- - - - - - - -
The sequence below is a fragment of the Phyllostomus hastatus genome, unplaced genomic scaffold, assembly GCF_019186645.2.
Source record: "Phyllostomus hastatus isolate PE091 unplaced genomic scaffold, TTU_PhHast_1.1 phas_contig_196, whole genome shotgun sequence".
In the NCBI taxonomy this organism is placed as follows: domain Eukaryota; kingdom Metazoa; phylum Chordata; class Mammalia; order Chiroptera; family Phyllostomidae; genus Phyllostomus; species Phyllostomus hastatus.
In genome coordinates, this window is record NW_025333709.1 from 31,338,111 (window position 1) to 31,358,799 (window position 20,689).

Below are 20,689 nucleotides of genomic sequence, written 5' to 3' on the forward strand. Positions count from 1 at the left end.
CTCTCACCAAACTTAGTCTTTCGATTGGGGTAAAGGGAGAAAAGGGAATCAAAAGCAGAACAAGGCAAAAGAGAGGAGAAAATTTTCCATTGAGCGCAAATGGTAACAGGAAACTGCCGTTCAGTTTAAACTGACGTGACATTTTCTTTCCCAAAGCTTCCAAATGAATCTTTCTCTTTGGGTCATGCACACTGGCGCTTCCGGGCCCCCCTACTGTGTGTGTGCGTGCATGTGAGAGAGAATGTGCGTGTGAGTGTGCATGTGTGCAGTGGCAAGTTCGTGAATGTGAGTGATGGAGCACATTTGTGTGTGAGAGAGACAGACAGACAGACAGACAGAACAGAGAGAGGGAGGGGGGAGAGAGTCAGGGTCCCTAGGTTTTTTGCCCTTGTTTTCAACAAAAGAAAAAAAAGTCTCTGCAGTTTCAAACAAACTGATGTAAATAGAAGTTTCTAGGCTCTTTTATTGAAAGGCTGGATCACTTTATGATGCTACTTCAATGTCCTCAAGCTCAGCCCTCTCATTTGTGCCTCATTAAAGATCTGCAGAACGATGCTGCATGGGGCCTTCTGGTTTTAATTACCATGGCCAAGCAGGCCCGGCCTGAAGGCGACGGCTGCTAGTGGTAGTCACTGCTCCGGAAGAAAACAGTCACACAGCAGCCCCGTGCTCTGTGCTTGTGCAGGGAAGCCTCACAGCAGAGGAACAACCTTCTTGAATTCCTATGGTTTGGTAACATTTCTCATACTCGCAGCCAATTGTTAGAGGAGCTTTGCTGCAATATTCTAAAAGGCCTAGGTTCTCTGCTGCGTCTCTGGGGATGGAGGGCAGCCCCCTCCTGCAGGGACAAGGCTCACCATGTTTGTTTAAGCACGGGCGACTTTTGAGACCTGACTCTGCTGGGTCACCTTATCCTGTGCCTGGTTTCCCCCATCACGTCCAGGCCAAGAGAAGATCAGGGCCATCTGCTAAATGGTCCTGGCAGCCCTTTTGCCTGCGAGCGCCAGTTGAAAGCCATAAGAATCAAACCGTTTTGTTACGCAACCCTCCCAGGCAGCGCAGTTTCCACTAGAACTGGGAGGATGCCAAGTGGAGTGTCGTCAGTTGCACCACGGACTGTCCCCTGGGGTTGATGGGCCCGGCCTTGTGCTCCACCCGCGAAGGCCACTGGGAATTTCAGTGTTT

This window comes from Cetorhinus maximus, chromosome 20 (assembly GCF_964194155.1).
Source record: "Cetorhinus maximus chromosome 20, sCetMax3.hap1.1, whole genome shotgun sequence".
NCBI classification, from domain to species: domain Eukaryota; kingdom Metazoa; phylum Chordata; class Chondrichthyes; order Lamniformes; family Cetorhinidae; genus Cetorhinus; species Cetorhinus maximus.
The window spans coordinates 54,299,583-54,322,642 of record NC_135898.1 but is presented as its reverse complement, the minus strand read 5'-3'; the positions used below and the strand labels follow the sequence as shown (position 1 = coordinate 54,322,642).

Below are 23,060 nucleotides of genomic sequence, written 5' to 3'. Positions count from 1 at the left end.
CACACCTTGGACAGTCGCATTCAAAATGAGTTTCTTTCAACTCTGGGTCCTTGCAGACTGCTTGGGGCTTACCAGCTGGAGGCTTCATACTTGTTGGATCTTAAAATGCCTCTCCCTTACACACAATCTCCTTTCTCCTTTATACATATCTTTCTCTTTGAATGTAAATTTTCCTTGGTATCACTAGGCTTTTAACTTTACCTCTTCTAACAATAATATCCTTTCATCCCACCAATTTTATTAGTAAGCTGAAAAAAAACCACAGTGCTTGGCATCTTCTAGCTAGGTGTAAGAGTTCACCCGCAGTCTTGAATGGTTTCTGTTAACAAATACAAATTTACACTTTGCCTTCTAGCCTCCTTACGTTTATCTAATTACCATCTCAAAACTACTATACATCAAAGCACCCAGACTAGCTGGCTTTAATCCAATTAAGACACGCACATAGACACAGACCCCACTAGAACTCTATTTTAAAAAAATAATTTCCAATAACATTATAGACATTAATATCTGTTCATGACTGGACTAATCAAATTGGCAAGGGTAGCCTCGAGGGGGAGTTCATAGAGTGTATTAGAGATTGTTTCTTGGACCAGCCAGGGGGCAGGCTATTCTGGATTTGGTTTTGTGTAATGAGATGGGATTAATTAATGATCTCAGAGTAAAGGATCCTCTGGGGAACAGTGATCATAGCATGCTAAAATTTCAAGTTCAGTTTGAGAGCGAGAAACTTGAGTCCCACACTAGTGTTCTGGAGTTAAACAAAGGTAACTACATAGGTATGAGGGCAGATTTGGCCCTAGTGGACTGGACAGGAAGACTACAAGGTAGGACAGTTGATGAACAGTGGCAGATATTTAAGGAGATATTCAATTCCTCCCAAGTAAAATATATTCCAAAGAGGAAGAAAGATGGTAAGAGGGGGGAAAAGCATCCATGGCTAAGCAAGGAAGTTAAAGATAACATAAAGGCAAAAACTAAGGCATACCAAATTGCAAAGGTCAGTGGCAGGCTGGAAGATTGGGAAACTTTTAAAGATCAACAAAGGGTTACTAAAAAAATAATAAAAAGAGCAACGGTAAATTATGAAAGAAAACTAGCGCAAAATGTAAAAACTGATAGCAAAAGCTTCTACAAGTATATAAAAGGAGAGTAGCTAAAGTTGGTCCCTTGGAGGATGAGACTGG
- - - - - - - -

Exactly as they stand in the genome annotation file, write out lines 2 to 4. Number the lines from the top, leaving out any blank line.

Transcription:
Source record: "Phyllostomus hastatus isolate PE091 unplaced genomic scaffold, TTU_PhHast_1.1 phas_contig_196, whole genome shotgun sequence".
In the NCBI taxonomy this organism is placed as follows: domain Eukaryota; kingdom Metazoa; phylum Chordata; class Mammalia; order Chiroptera; family Phyllostomidae; genus Phyllostomus; species Phyllostomus hastatus.
In genome coordinates, this window is record NW_025333709.1 from 31,338,111 (window position 1) to 31,358,799 (window position 20,689).